Not that it comes as a surprise, but some of Canada's political and media elites are demonstrating breathtaking cluelessness on the fundamentals of military affairs. The fretting by the opposition parties and their journalist allies about "mission creep" in Canada's contribution to the anti-ISIS coalition betrays a profound ignorance about what goes on in a war zone.
The Canadian special forces on the ground in Iraq are there to train local troops in counter insurgency and the use of laser technology to call in air strikes. It was not the government's stated intention to have Canadian troops involved in a combat role, but a in a fluid battlefield scenario, you don't get to call time out if you find yourself under fire. You shoot back, which is what Canadian troops have reportedly done on at least three occasions.
Canada is part of a just and necessary mission in Iraq, and the elite Canadian troops on the ground undoubtedly embrace the opportunity to put their training to the test in combat. NDP leader Tom Mulcair is smart enough to realize all of that but it hasn't stopped him from trying to score political points by accusing the government of deliberately misleading Canadians about nature of the mission. Liberal leader Justin Trudeau and his media groupies, who are considerably less savvy than Mulcair, still think we can beat ISIS by sending blankets to refugees and hugging it out with the terrorists.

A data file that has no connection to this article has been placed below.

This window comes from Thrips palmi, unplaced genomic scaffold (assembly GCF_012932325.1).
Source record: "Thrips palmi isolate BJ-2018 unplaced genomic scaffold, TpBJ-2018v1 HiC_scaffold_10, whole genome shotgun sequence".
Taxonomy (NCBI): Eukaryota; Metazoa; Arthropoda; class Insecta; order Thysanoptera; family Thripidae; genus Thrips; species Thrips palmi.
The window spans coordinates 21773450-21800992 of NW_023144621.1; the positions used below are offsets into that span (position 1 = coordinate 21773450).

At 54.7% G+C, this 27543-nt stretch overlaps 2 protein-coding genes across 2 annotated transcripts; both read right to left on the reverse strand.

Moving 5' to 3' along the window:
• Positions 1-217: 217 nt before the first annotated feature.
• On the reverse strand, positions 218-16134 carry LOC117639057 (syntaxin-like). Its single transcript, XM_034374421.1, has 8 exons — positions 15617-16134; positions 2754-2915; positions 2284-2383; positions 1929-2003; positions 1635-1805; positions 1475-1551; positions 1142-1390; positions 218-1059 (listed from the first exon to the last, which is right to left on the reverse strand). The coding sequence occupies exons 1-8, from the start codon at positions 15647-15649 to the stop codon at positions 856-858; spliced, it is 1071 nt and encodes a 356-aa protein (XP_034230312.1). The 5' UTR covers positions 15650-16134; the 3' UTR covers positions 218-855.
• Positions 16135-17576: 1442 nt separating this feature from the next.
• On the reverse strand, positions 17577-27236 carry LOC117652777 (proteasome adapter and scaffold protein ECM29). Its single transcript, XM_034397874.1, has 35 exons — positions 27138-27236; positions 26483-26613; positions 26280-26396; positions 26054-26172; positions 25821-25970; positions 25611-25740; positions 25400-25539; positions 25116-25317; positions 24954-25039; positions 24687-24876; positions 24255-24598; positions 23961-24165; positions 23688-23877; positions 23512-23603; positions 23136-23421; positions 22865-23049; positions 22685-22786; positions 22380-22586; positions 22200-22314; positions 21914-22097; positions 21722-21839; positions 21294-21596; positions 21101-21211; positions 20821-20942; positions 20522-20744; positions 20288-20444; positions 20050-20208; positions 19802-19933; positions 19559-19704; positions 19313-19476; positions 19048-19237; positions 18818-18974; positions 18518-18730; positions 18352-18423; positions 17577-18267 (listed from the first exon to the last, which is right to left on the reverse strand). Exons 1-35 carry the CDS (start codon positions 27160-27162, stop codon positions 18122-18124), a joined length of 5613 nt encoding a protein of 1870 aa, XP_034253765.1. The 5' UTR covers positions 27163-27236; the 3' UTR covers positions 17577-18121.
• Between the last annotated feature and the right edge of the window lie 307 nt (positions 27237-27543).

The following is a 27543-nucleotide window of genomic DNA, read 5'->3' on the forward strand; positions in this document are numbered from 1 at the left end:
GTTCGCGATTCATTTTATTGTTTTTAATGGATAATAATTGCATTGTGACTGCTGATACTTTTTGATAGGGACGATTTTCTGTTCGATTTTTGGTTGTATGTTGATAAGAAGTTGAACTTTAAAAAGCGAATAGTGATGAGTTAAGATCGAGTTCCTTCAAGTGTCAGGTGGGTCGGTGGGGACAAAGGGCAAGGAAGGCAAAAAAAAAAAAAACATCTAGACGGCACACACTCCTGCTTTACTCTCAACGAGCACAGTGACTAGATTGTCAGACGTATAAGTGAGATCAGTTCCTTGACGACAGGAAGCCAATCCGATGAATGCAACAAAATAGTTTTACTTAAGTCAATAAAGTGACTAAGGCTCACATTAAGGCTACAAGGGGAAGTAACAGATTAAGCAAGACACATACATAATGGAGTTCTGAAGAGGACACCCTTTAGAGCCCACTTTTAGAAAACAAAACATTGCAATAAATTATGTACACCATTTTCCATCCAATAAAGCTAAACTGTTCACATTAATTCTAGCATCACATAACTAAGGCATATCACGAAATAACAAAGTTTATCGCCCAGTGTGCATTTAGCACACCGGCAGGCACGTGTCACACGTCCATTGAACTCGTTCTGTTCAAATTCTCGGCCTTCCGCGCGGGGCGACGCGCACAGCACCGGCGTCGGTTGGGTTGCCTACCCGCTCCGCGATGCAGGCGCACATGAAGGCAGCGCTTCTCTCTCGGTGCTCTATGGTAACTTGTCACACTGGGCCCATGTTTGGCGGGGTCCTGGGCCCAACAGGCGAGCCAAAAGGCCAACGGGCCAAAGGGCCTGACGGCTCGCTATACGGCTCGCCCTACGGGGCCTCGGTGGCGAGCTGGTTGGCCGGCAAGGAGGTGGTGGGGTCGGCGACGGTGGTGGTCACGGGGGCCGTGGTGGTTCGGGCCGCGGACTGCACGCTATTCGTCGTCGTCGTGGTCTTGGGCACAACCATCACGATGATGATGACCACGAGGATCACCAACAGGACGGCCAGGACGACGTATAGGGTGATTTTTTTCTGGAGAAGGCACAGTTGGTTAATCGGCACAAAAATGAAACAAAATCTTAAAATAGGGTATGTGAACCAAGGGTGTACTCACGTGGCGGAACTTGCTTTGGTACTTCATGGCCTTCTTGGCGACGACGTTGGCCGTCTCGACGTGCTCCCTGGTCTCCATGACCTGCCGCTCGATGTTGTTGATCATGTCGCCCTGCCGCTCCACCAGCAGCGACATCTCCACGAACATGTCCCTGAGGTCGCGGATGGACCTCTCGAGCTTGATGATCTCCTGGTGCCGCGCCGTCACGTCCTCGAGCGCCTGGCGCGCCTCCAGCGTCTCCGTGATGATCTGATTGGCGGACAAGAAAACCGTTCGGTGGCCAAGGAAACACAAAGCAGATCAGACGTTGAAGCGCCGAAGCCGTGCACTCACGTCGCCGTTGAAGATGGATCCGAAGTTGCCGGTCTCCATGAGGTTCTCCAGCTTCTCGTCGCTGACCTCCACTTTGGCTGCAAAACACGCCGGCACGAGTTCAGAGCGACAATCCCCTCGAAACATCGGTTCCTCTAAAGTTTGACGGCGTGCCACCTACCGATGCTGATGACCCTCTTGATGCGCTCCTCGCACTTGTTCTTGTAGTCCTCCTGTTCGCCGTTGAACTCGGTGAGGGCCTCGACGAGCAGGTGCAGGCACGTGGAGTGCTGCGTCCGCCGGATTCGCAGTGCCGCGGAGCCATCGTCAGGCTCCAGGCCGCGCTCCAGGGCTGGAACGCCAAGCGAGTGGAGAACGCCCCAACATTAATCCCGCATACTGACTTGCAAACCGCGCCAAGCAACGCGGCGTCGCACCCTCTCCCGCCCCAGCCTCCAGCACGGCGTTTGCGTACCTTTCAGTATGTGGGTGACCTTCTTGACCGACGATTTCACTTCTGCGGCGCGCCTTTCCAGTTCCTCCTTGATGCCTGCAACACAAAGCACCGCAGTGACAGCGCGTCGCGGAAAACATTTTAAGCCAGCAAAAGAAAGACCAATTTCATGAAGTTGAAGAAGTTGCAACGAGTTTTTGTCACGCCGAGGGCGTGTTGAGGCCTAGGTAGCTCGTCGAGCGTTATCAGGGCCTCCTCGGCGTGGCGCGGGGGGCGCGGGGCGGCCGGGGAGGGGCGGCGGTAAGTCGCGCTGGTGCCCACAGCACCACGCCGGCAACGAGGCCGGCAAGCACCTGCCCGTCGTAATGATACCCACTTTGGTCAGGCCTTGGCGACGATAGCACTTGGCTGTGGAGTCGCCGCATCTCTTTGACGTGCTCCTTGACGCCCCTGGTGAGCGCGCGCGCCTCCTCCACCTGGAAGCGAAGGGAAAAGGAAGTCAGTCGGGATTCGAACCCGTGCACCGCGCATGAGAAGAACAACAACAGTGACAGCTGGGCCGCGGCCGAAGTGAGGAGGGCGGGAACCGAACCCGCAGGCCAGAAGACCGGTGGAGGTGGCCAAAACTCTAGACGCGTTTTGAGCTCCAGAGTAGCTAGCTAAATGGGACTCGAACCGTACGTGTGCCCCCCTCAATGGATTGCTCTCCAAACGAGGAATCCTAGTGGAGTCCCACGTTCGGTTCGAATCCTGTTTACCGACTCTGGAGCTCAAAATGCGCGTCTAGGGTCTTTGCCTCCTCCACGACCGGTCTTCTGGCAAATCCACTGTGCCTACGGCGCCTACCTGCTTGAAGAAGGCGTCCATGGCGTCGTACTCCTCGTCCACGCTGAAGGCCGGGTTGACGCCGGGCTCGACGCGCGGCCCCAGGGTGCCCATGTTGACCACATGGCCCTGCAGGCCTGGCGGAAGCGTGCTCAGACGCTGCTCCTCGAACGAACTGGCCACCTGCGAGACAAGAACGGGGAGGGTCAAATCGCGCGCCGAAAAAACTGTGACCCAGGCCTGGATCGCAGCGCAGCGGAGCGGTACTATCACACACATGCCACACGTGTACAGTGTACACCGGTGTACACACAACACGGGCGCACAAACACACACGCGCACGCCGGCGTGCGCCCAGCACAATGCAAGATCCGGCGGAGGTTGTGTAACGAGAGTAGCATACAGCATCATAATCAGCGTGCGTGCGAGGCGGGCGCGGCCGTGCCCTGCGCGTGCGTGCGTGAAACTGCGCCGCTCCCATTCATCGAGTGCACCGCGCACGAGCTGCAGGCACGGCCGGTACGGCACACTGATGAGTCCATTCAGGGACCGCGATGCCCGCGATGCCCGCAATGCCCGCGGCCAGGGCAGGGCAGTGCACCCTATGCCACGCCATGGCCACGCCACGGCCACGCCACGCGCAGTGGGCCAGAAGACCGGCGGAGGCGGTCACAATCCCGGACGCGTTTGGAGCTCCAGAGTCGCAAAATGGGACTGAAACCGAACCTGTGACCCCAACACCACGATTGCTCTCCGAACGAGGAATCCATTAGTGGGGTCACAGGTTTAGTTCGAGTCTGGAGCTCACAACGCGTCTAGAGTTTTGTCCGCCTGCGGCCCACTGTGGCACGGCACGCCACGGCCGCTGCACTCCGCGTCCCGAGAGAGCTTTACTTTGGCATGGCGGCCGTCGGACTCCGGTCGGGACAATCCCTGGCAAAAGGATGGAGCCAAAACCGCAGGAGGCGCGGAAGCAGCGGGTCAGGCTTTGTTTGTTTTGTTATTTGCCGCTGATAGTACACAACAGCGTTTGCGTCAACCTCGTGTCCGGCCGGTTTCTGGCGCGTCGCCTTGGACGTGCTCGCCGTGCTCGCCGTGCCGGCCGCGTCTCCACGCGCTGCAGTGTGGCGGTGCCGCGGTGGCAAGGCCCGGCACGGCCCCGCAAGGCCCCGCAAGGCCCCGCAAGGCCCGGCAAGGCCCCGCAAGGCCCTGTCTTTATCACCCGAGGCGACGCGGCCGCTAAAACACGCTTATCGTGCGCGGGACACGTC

Meanwhile, the real work - the difficult and deadly work - continues to be done by those best trained and equipped to respond to a rapidly evolving combat situation. Empty suits and keyboard warriors half a world away should leave them to it.